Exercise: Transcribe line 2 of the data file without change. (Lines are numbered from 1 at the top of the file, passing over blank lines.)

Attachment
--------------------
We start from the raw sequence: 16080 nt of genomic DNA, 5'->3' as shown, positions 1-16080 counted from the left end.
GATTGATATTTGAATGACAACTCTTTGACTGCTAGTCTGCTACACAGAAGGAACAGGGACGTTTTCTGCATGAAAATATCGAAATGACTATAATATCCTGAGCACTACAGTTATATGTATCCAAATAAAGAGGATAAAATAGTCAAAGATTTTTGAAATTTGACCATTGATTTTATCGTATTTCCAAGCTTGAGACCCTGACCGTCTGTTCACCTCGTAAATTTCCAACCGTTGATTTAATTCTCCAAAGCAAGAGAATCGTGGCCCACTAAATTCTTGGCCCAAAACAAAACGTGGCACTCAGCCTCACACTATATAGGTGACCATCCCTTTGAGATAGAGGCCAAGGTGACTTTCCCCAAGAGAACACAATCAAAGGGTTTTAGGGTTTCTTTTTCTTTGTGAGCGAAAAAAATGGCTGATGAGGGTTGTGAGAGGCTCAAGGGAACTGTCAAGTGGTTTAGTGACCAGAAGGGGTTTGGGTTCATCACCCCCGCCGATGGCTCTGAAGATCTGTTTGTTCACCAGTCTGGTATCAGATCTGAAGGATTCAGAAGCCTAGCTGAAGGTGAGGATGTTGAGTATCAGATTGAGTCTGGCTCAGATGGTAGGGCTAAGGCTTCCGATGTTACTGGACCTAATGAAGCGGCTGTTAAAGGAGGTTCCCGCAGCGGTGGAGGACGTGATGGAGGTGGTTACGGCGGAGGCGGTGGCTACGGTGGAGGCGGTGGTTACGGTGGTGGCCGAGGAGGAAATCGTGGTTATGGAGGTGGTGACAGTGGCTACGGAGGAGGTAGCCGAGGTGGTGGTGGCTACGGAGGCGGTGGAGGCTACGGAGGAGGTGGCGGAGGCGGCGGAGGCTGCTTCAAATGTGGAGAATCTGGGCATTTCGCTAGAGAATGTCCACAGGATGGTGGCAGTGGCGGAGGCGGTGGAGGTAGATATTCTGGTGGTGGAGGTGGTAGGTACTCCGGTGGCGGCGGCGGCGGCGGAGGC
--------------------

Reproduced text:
GATTGATATTTGAATGACAACTCTTTGACTGCTAGTCTGCTACACAGAAGGAACAGGGACGTTTTCTGCATGAAAATATCGAAATGACTATAATATCCTGAGCACTACAGTTATATGTATCCAAATAAAGAGGATAAAATAGTCAAAGATTTTTGAAATTTGACCATTGATTTTATCGTATTTCCAAGCTTGAGACCCTGACCGTCTGTTCACCTCGTAAATTTCCAACCGTTGATTTAATTCTCCAAAGCAAGAGAATCGTGGCCCACTAAATTCTTGGCCCAAAACAAAACGTGGCACTCAGCCTCACACTATATAGGTGACCATCCCTTTGAGATAGAGGCCAAGGTGACTTTCCCCAAGAGAACACAATCAAAGGGTTTTAGGGTTTCTTTTTCTTTGTGAGCGAAAAAAATGGCTGATGAGGGTTGTGAGAGGCTCAAGGGAACTGTCAAGTGGTTTAGTGACCAGAAGGGGTTTGGGTTCATCACCCCCGCCGATGGCTCTGAAGATCTGTTTGTTCACCAGTCTGGTATCAGATCTGAAGGATTCAGAAGCCTAGCTGAAGGTGAGGATGTTGAGTATCAGATTGAGTCTGGCTCAGATGGTAGGGCTAAGGCTTCCGATGTTACTGGACCTAATGAAGCGGCTGTTAAAGGAGGTTCCCGCAGCGGTGGAGGACGTGATGGAGGTGGTTACGGCGGAGGCGGTGGCTACGGTGGAGGCGGTGGTTACGGTGGTGGCCGAGGAGGAAATCGTGGTTATGGAGGTGGTGACAGTGGCTACGGAGGAGGTAGCCGAGGTGGTGGTGGCTACGGAGGCGGTGGAGGCTACGGAGGAGGTGGCGGAGGCGGCGGAGGCTGCTTCAAATGTGGAGAATCTGGGCATTTCGCTAGAGAATGTCCACAGGATGGTGGCAGTGGCGGAGGCGGTGGAGGTAGATATTCTGGTGGTGGAGGTGGTAGGTACTCCGGTGGCGGCGGCGGCGGCGGAGGC